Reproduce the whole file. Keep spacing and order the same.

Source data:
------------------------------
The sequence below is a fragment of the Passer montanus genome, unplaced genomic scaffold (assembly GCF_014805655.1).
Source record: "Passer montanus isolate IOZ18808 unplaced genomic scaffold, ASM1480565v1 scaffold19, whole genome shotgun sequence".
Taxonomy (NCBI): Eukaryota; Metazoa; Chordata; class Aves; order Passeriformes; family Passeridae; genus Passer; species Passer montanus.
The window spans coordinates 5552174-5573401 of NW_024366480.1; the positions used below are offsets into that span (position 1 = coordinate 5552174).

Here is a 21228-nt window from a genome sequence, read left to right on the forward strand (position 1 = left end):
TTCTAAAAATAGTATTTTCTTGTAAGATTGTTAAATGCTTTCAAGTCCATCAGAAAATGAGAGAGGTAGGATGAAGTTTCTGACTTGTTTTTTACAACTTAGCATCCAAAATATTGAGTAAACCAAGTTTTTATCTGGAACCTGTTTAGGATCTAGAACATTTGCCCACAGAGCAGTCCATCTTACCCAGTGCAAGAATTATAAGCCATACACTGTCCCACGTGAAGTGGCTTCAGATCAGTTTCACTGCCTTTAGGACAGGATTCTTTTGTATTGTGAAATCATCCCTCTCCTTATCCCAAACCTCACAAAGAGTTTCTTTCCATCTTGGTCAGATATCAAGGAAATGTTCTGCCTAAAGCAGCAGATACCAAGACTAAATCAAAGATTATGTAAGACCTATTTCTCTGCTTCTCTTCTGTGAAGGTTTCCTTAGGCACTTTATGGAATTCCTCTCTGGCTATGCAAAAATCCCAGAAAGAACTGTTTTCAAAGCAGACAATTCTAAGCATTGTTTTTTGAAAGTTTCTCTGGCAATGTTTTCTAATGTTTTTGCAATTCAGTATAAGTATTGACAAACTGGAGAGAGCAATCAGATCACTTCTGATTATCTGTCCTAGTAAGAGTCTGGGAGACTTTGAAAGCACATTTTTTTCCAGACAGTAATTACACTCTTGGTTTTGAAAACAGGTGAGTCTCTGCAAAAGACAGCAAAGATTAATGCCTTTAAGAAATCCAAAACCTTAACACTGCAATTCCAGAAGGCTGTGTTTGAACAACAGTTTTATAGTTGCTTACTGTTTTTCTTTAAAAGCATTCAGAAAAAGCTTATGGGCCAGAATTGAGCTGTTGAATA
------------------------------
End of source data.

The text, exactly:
The sequence below is a fragment of the Passer montanus genome, unplaced genomic scaffold (assembly GCF_014805655.1).
Source record: "Passer montanus isolate IOZ18808 unplaced genomic scaffold, ASM1480565v1 scaffold19, whole genome shotgun sequence".
Taxonomy (NCBI): Eukaryota; Metazoa; Chordata; class Aves; order Passeriformes; family Passeridae; genus Passer; species Passer montanus.
The window spans coordinates 5552174-5573401 of NW_024366480.1; the positions used below are offsets into that span (position 1 = coordinate 5552174).

Here is a 21228-nt window from a genome sequence, read left to right on the forward strand (position 1 = left end):
TTCTAAAAATAGTATTTTCTTGTAAGATTGTTAAATGCTTTCAAGTCCATCAGAAAATGAGAGAGGTAGGATGAAGTTTCTGACTTGTTTTTTACAACTTAGCATCCAAAATATTGAGTAAACCAAGTTTTTATCTGGAACCTGTTTAGGATCTAGAACATTTGCCCACAGAGCAGTCCATCTTACCCAGTGCAAGAATTATAAGCCATACACTGTCCCACGTGAAGTGGCTTCAGATCAGTTTCACTGCCTTTAGGACAGGATTCTTTTGTATTGTGAAATCATCCCTCTCCTTATCCCAAACCTCACAAAGAGTTTCTTTCCATCTTGGTCAGATATCAAGGAAATGTTCTGCCTAAAGCAGCAGATACCAAGACTAAATCAAAGATTATGTAAGACCTATTTCTCTGCTTCTCTTCTGTGAAGGTTTCCTTAGGCACTTTATGGAATTCCTCTCTGGCTATGCAAAAATCCCAGAAAGAACTGTTTTCAAAGCAGACAATTCTAAGCATTGTTTTTTGAAAGTTTCTCTGGCAATGTTTTCTAATGTTTTTGCAATTCAGTATAAGTATTGACAAACTGGAGAGAGCAATCAGATCACTTCTGATTATCTGTCCTAGTAAGAGTCTGGGAGACTTTGAAAGCACATTTTTTTCCAGACAGTAATTACACTCTTGGTTTTGAAAACAGGTGAGTCTCTGCAAAAGACAGCAAAGATTAATGCCTTTAAGAAATCCAAAACCTTAACACTGCAATTCCAGAAGGCTGTGTTTGAACAACAGTTTTATAGTTGCTTACTGTTTTTCTTTAAAAGCATTCAGAAAAAGCTTATGGGCCAGAATTGAGCTGTTGAATA